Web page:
We caught up with Diarmaid Hough, who went to Camp USA as a Camp Counsellor for the first time last year, and he’s here to tell you everything you’ve wanted to know about it. Take it away Diarmaid!
For me, and for many other young Irish people, the Camp Counsellor Visa is an opportunity to experience new things in a different place, to put yourself out of your small, familial comfort zone and really expand your horizons in directions you can’t even begin to imagine at home. After spending a summer over in the States as a Counsellor, I believe that Camp has become, in my mind, the quintessential American J1 experience!
Day 1 of Orientation week was a huge shock to the system. You’re surrounded by the wilderness of rural Maine, friendly Americans offering you hugs and high-fives whilst at the same time being unable to pronounce your name. All the while you are immediately being thrown into the communal and social hub-bub of camp life with songs, games and group icebreakers… It took a wee while to adjust.
In terms of location, “The Parent Trap” springs to mind as an obvious reference point, but it soon became a place that’s much more than just a movie-esque backdrop. Soccer fields, basketball courts, Art Shack, Library, Archery Range, cabin villages (girls and boys), Dining Hall, Flag, Chapel and, of course, the vast Cobbosseecontee Lake! These names and places became a familiar part of my time in camp. What once was a maze of Pine trees and beaten tracks through the dense wood became old friends and common locations of adventure. Chapel and Flag represented the main social centres of Camp society; mornings spent contemplating moral lessons under whispering branches whilst seated on creaking benches, and evenings kick-started with the lowering of the American flag to the sound of Camp songs and group performances. Sleepy Winthrop, Maine began to feel not so far away from home.
Day-to-day life whilst at Camp followed a uniform and regular timetable. What happened in between however, was a different story. 7am starts and late evenings ‘On Duty’ supervising campers became the norm, but the daily activities and the campers themselves made sure that no two days were the same. Three periods of teaching various sports and classes, followed by an organised afternoon programme lent variety and enjoyment to Camp. Rugby and Swimming Lessons would be quickly followed by Kayaking or Stand-up Paddle Bordering, while Fort Building and B. O. C. S. (Basic Outdoor Camping Skills) could be combined with Improvisation and Arts & Crafts. Evenings were spent in the Auditorium doing Zumba or watching Lip-Sync Battles, or they were used to host Camp-wide Zombie Runs or games of Pirate Ball. Nothing ever seemed to be repeated, with overnight trips with T. A. C. (Teenage Action Camp) or B. O. C. S. camping trips out onto the lake isles breaking up your weeks activities. It was safe to say any rest you obtained was well needed.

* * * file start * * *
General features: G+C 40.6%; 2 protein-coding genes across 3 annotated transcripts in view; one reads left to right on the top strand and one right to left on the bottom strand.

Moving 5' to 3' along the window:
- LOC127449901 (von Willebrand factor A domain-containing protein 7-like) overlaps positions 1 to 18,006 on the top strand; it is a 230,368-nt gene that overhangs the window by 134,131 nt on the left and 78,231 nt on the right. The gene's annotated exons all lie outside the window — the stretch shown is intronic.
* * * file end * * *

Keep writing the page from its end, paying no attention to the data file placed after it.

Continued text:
For me, however, the main thing which made camp such an amazing experience was the people. Counsellors, junior P. A.s, medical staff, the camp director, the kids, everyone who was there contributed to the experience. This was a place where happiness, joy and love were fostered, enabling the creation of a unique and special environment. A social bond forged from the fabric of Camp values and genuine enthusiasm from all those who occupied that space meant that wherever you were or whatever you were doing, you knew you could trust the people you were with. You could see it in the campers faces each morning. Underneath tired eyes burned an excitement for a new day filled with different experiences and challenges. A sense of pride fills me when I think back at how happy we made those children, and how we helped them develop over a single summer. Camp was a place of adventure and escape, but also a place where relationships and friendships would be created to last a lifetime. Camp is for the kids, but the community and the vibe is for everyone.
People who I met at camp will remain close friends of mine for life. Those eight or so weeks in the States will remain with me forever. That first year of camp is truly something else. An experience which will stand to me for the rest of my years. That was truly one of the purest experiences of my life.
If you think Camp USA is for you, then I would highly recommend getting in touch with the Camp team at USIT. You can do this by;
- Email – firstname.lastname@example.org
- Phone – 01 602 1808
- Website – https://www.campusa.ie/